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Children in dependency and delinquency proceedings need counsel. They don’t always have one, and the results can be disastrous.
Lawyers used to be obligated to represent clients with zeal. Now they are not. Should the requirement be brought back?
Litigation budgets are shrinking. That means lawyers need to find ways to serve clients incurring unnecessary costs. Here are some ways to do it.
Our courts have created all sorts of tests. What should a lawyer do when a test has become obsolete and stands in the way of a client?
For those tired of the discovery game, pretrial agreements offer a way to resolve disputes before they even arise.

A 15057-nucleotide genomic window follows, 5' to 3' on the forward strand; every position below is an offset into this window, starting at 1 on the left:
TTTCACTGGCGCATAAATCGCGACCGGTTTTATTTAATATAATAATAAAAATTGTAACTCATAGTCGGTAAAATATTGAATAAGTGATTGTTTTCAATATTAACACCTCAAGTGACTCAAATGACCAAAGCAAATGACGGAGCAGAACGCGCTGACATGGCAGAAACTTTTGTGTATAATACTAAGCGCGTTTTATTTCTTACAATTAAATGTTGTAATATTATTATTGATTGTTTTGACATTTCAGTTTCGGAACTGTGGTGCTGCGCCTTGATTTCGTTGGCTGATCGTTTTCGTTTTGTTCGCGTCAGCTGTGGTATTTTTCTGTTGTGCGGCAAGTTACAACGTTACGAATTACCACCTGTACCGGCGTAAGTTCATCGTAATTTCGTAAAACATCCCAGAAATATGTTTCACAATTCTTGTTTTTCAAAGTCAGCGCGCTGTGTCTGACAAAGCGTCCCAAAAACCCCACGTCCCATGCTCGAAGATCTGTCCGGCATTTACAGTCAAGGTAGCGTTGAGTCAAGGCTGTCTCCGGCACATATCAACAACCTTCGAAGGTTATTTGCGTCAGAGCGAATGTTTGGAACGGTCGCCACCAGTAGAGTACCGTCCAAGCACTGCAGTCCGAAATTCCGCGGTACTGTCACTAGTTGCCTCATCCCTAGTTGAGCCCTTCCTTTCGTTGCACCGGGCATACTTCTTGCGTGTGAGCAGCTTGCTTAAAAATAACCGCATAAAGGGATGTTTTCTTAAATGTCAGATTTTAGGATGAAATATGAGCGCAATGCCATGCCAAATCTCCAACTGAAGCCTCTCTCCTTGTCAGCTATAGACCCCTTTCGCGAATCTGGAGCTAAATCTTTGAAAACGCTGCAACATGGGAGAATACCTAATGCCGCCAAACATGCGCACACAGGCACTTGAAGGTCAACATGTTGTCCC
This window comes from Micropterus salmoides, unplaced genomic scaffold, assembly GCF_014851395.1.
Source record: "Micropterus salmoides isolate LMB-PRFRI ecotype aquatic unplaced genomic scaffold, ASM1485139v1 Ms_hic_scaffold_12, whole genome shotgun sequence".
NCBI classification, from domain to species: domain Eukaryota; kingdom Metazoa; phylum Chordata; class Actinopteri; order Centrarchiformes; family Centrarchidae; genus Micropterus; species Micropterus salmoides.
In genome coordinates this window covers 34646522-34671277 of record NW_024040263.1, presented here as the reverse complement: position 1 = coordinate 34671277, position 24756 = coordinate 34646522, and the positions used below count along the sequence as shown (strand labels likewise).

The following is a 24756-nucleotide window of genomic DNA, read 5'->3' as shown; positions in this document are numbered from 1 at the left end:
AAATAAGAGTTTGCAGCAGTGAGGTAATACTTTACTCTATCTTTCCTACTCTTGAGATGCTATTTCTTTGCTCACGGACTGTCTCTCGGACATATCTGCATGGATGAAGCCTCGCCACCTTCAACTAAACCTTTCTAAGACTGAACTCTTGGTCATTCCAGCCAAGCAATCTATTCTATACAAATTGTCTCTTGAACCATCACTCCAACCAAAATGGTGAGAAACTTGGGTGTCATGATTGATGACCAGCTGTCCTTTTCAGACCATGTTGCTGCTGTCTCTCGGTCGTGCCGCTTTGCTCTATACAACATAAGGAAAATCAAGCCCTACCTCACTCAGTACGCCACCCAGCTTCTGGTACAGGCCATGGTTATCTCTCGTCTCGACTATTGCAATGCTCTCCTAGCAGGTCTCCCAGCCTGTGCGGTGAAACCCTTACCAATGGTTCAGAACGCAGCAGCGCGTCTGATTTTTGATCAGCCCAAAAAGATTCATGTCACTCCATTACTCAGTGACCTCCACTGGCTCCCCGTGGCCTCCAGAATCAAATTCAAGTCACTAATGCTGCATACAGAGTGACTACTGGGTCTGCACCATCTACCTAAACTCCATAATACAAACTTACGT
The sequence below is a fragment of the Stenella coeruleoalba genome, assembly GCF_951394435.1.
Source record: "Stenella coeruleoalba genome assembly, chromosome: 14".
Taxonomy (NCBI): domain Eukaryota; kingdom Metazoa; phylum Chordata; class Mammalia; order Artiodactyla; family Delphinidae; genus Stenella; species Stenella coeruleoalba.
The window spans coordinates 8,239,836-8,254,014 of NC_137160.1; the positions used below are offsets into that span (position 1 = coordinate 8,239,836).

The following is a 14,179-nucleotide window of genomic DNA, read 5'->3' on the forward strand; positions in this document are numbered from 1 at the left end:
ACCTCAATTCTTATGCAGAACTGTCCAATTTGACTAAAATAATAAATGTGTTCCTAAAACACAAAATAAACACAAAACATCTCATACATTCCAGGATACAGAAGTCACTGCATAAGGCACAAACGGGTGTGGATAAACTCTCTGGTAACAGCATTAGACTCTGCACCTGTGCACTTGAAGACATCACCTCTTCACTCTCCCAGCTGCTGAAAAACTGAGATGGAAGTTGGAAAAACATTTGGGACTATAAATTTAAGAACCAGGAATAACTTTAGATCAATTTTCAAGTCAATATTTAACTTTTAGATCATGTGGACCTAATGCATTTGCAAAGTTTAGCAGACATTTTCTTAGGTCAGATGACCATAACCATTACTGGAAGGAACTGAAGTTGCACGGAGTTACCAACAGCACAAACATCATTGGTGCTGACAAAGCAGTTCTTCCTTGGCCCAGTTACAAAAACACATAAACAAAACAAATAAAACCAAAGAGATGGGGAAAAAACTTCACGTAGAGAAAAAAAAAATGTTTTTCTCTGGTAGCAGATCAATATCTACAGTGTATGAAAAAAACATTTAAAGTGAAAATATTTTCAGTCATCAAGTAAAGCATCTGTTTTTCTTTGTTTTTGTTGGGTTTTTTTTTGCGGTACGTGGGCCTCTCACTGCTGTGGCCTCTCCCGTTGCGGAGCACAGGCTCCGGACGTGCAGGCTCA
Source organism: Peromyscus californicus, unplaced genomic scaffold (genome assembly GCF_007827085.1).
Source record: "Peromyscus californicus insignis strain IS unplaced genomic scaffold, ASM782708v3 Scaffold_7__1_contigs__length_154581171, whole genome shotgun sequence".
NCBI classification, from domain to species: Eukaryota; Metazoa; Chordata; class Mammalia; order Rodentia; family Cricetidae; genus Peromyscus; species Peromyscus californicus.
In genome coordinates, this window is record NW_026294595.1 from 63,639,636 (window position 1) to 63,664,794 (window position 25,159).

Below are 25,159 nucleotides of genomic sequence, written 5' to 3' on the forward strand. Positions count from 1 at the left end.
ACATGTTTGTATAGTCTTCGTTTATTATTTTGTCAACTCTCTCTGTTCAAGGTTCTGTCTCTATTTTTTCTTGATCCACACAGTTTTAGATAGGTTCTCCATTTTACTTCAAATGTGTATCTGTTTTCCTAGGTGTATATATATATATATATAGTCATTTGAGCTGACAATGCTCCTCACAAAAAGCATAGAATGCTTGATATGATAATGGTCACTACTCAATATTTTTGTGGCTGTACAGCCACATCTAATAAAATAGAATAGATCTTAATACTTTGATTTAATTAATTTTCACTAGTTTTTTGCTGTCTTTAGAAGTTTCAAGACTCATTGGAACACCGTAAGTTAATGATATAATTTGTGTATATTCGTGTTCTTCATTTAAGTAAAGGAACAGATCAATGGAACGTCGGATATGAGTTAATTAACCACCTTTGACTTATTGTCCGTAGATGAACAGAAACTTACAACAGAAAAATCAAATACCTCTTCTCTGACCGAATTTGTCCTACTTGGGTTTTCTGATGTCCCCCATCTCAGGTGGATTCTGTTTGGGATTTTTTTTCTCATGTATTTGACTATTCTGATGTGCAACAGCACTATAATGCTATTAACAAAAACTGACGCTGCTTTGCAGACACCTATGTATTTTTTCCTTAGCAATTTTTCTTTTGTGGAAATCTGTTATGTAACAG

Many lament the end of partner and client loyalty, yet such loyalty may have never been any greater than it is now.
Many recognize the problem of bullying among youth, but there are better solutions than feeding bullies into the school-to-prison pipeline.
Navigating the complex, confusing rules applicable to foreign depositions and transborder discovery can be confusing, but litigators can minimize problems by following the steps described in this article.
The chief judge is looked to as the leader of the court, which means that colleagues and staff bring problems, both individual and systemic.
Lawyers beware. When attorney-client communications occur by email from home or work, the attorney-client privilege can easily be lost.
Much of what you have been taught about writing is wrong. A professor of rhetoric shares his insights.
The Supreme Court's decision in Wal-Mart Stores, Inc., v. Dukes disappointed those on both sides who demanded a moralistic conclusion to what really was a far more mundane legal controversy.
All lawyers, even the best, make mistakes. How to best avoid them? Preparation and attention to detail--there’s no substitute.
An explanation of Rule 1.7 conflicts.